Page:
ISRO's Chandrayaan 2 Latest News: Chandrayaan 2 Orbiter has already been placed in its intended orbit around the Moon and will enrich the understanding of the moon’s evolution, map minerals, water molecules in the polar regions,
Chandrayaan 2 update: A momentary lapse cannot deter the love and support of a billion starry-eyed souls. A united India, stood solemnly with ISRO on Saturday, after the mission control room lost communication with Chandrayaan 2’s Vikram Lander, just minutes before landing on the lunar surface. However, the ambitious Chandrayaan 2, ISRO’s most challenging space mission till date, has already put India on a pedestal. Chandrayaan 2, as a collective mission, has achieved 95 percent of its objectives. The Moon, is 3,84,4000 kms away from the Earth and Vikram went all the way till it was just 2.1 km away, the margin of which can’t even be measured by a proper decimal point figure. This is one of the biggest accomplishments for the Indian Space Research Organisation and today, after a brief period of despondency, the space agency is back to work. Nothing is lost for India, as Chandrayaan 2 Orbiter is still healthy in the lunar orbit and is set to provide cutting edge scientific data throughout its mission lifetime.
Elaborating on the scientific prowess of the space mission, K. Vijay Raghavan, Principal Scientific Advisor to the Government of India explained the way forward in a series of 27 tweets. According to Raghavan, the Chandrayaan-2 mission is very complex one, and a significant technological leap from the previous missions of ISRO. The mission brought together an Orbiter, Lander and Rover to explore the unexplored South polar region of the Moon.
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See Raghavan’s tweet:
1/n Since the launch of Chandrayaan-2 on July 22, 2019, India and the world watched its progress from one phase to the next with great expectation and excitement.
— Principal Scientific Adviser, Govt. of India (@PrinSciAdvGoI) September 7, 2019
The unique space mission, is aimed at studying not just one area of the Moon but also the moon’s exosphere, surface and sub-surface in a single mission. Raghavan notes that Chandrayaan 2 Orbiter has already been placed in its intended orbit around the Moon and will enrich the understanding of the moon’s evolution, map minerals, water molecules in the polar regions, utilizing its eight state-of-the-art scientific instruments.The precise launch of the spacecraft and the mission management has ensured a long life of almost seven years instead of the planned one year.
Raghavan listed out the cutting-edge science, from ISRO which will come through Chandrayaan 2 Orbiter. These are as follows:
- Chandrayaan 2 Orbiter’s camera is the highest resolution camera (0.3m) used in any other lunar mission so far and has already started providing high-resolution images which will be immensely useful for the global scientific community.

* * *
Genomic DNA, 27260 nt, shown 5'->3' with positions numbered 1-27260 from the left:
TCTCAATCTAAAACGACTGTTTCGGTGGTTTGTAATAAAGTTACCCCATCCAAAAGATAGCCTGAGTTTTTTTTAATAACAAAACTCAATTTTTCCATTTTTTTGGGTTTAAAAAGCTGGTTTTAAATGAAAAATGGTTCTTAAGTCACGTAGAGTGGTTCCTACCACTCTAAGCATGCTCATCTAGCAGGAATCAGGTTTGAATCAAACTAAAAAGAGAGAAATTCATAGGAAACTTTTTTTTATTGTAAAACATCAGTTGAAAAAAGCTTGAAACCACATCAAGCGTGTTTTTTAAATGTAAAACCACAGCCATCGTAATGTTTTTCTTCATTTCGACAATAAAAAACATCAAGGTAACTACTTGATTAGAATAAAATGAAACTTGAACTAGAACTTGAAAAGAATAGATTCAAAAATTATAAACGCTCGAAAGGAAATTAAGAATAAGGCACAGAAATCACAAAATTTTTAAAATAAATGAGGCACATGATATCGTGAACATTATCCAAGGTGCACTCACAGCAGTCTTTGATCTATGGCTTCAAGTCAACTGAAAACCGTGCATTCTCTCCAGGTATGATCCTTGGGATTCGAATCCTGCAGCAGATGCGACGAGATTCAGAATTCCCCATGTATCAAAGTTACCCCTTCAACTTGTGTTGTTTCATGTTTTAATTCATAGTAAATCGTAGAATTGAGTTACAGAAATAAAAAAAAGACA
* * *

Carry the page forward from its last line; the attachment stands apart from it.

- Chandrayaan 2’s Orbiter Camera: TMC 2 is a miniature version of the Terrain Mapping Camera which has been used on-board the Chandrayaan 1 moon mission.
- TMcv2’s primary objective is mapping the lunar surface in the panchromatic spectral band (0.5-0.8 microns), high spatial resolution (5m), swathe (20 km from 100 km lunar polar orbit). The data will give clues about the Moon’s evolution, and will lead to 3D maps of the lunar surface.
- Apart from Chandrayaan 2 Orbiter’s camera, there are several other scientific components placed within the module, which will provide cutting edge scientific discoveries and pave the way for more lunar space studies.
Raghavan added that Chandrayaan 2 Vikram Lander followed the planned descent trajectory from its orbit of 35 km to just over 2 km above the lunar surface. All systems and sensors of Chandrayaan 2 Lander functioned perfectly until this point. This tested and proved several new technologies for ISRO, such as the variable thrust propulsion technology.
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He concluded that the success criteria were defined for each and every phase of the moon mission and so far 90 to 95% of the mission objectives have been accomplished and will continue to contribute to Lunar science, notwithstanding the loss of communication with Chandrayaan 2 Vikram Lander.
WATCH VIDEO: Prime Minister Narendra Modi consoles ISRO Chairman, Dr K Sivan
According to the latest official update, the ISRO project review teams made presentations for mission management, Chaired by ISRO Chairman, Dr. K Sivan right through the early hours of today. They are addressing the causes and learning from the recent events. ISRO is back to work in collective action, with its characteristic of brilliance in space science and technology